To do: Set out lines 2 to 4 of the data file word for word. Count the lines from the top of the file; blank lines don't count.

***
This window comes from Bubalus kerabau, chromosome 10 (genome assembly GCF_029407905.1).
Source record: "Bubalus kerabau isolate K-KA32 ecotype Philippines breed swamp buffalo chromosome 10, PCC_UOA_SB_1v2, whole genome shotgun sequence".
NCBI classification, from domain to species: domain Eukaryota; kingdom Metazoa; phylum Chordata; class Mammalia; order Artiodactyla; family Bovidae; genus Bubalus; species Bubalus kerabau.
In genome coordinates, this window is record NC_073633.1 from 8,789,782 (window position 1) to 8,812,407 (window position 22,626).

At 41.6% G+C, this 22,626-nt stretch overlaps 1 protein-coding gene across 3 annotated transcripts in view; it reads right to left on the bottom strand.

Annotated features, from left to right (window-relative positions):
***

Source record: "Bubalus kerabau isolate K-KA32 ecotype Philippines breed swamp buffalo chromosome 10, PCC_UOA_SB_1v2, whole genome shotgun sequence".
NCBI classification, from domain to species: domain Eukaryota; kingdom Metazoa; phylum Chordata; class Mammalia; order Artiodactyla; family Bovidae; genus Bubalus; species Bubalus kerabau.
In genome coordinates, this window is record NC_073633.1 from 8,789,782 (window position 1) to 8,812,407 (window position 22,626).